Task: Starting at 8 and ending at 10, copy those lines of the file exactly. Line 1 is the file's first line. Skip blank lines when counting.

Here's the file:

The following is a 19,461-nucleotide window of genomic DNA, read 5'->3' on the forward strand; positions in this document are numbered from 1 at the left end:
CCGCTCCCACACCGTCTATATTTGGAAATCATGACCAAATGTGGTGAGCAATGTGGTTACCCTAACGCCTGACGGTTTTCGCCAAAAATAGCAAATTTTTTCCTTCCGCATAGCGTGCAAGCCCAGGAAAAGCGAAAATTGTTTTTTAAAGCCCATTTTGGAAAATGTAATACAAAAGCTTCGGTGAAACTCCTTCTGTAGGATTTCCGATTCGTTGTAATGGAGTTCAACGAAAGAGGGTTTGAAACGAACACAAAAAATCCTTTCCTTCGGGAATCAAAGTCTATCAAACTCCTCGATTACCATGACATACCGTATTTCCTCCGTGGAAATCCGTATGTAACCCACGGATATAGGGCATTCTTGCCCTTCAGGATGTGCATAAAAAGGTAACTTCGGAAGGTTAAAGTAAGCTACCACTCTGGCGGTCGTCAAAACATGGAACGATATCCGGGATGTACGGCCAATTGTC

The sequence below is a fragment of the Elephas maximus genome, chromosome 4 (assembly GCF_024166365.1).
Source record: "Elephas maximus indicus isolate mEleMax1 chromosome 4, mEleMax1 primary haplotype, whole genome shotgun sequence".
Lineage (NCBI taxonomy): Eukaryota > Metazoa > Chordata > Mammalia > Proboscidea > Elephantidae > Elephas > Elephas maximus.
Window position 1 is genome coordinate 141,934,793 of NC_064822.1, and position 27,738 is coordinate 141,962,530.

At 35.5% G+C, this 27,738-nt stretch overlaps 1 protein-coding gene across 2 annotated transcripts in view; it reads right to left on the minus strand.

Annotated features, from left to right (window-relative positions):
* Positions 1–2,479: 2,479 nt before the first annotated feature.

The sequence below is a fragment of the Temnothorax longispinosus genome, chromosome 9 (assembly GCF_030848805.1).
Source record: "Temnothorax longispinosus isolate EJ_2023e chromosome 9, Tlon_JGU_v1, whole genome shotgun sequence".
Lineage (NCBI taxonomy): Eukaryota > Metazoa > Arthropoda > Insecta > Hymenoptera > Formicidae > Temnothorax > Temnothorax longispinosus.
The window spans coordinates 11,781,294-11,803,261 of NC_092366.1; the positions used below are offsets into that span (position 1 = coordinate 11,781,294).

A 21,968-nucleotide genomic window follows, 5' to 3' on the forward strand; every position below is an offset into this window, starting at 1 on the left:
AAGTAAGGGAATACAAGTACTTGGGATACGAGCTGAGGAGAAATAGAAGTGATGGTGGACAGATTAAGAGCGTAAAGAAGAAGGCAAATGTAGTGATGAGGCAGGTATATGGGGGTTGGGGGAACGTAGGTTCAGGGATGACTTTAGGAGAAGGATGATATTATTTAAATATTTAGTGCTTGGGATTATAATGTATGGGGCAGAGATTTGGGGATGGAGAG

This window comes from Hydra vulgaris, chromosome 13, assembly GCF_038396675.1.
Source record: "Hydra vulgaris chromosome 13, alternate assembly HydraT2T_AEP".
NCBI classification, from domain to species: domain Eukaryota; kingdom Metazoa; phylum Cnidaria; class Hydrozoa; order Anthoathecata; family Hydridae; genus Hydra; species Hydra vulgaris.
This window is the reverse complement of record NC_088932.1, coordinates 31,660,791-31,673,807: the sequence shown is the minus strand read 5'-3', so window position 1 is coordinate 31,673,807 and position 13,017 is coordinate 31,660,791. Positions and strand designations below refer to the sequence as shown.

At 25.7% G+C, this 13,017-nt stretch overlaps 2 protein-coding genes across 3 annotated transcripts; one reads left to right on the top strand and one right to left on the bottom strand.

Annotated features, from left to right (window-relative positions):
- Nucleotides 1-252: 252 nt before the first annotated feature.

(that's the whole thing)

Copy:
Annotated features, from left to right (window-relative positions):
* Positions 1–2,479: 2,479 nt before the first annotated feature.

The sequence below is a fragment of the Temnothorax longispinosus genome, chromosome 9 (assembly GCF_030848805.1).